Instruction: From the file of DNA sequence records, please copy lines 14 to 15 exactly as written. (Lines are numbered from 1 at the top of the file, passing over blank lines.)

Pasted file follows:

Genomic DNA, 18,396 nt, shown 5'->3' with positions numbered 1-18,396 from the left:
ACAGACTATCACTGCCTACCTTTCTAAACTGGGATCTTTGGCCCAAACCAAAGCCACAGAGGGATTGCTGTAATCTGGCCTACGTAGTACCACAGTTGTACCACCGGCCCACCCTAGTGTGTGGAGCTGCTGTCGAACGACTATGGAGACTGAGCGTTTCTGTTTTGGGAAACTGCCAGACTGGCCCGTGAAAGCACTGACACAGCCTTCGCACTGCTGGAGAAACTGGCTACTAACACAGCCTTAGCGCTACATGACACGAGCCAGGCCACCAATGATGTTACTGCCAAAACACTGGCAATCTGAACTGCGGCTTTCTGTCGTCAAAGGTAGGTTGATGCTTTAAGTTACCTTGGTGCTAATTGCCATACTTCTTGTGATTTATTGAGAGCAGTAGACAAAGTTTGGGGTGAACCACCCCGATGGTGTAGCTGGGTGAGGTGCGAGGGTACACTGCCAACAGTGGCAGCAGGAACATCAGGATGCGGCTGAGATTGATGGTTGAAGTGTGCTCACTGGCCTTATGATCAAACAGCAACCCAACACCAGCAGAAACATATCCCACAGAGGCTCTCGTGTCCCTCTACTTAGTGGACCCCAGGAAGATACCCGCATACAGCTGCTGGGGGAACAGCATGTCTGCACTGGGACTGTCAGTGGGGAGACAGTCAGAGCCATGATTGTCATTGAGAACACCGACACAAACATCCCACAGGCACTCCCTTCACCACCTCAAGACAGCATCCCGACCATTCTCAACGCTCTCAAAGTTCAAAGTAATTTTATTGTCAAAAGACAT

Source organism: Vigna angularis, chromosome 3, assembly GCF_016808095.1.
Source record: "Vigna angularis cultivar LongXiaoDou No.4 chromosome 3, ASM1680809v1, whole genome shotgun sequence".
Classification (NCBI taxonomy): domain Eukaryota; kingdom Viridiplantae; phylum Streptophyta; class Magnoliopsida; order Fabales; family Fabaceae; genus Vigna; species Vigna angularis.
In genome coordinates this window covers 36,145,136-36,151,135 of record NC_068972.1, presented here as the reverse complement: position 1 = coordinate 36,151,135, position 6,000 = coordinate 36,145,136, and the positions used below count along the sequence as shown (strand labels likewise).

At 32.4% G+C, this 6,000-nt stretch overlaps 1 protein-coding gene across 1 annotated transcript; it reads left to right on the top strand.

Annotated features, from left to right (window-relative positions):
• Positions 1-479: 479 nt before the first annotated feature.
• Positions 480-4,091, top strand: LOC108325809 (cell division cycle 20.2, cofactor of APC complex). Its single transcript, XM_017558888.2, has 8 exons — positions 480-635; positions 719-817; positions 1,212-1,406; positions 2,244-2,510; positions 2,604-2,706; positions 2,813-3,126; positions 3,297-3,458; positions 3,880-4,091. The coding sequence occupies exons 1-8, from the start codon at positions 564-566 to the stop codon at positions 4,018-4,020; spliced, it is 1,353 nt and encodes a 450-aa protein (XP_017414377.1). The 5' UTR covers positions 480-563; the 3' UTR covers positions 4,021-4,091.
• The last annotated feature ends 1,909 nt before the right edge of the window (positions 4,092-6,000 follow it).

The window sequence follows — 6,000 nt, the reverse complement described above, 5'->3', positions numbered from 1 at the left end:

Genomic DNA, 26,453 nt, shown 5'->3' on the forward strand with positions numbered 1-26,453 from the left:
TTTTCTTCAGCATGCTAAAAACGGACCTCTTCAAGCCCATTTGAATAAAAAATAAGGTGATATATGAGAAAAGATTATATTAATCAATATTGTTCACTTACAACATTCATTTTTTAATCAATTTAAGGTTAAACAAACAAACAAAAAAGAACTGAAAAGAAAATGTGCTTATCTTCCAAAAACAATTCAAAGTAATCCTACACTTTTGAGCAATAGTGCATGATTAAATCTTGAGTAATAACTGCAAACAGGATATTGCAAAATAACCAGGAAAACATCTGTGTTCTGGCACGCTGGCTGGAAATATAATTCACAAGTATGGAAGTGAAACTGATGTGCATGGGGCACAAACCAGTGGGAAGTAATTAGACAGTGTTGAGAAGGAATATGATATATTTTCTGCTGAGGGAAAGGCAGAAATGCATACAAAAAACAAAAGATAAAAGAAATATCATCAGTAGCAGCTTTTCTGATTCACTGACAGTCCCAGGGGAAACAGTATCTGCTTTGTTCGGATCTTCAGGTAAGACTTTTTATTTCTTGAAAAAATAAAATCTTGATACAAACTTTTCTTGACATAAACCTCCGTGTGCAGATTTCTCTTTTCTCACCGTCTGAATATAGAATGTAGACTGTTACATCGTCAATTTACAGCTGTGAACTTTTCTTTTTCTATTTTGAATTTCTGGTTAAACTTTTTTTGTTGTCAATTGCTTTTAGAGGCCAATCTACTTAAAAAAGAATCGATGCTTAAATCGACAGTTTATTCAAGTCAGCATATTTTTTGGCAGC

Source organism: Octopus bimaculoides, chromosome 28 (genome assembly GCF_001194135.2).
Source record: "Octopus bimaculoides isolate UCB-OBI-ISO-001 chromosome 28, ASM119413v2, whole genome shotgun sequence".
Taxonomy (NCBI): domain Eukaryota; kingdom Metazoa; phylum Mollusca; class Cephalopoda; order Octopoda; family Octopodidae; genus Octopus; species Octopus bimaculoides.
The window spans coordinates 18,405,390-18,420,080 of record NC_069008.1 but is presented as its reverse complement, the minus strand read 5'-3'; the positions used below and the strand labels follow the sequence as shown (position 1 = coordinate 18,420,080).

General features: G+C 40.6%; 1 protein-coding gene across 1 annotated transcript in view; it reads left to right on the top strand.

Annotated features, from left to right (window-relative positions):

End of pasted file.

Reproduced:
TTTTCTTCAGCATGCTAAAAACGGACCTCTTCAAGCCCATTTGAATAAAAAATAAGGTGATATATGAGAAAAGATTATATTAATCAATATTGTTCACTTACAACATTCATTTTTTAATCAATTTAAGGTTAAACAAACAAACAAAAAAGAACTGAAAAGAAAATGTGCTTATCTTCCAAAAACAATTCAAAGTAATCCTACACTTTTGAGCAATAGTGCATGATTAAATCTTGAGTAATAACTGCAAACAGGATATTGCAAAATAACCAGGAAAACATCTGTGTTCTGGCACGCTGGCTGGAAATATAATTCACAAGTATGGAAGTGAAACTGATGTGCATGGGGCACAAACCAGTGGGAAGTAATTAGACAGTGTTGAGAAGGAATATGATATATTTTCTGCTGAGGGAAAGGCAGAAATGCATACAAAAAACAAAAGATAAAAGAAATATCATCAGTAGCAGCTTTTCTGATTCACTGACAGTCCCAGGGGAAACAGTATCTGCTTTGTTCGGATCTTCAGGTAAGACTTTTTATTTCTTGAAAAAATAAAATCTTGATACAAACTTTTCTTGACATAAACCTCCGTGTGCAGATTTCTCTTTTCTCACCGTCTGAATATAGAATGTAGACTGTTACATCGTCAATTTACAGCTGTGAACTTTTCTTTTTCTATTTTGAATTTCTGGTTAAACTTTTTTTGTTGTCAATTGCTTTTAGAGGCCAATCTACTTAAAAAAGAATCGATGCTTAAATCGACAGTTTATTCAAGTCAGCATATTTTTTGGCAGC

Source organism: Octopus bimaculoides, chromosome 28 (genome assembly GCF_001194135.2).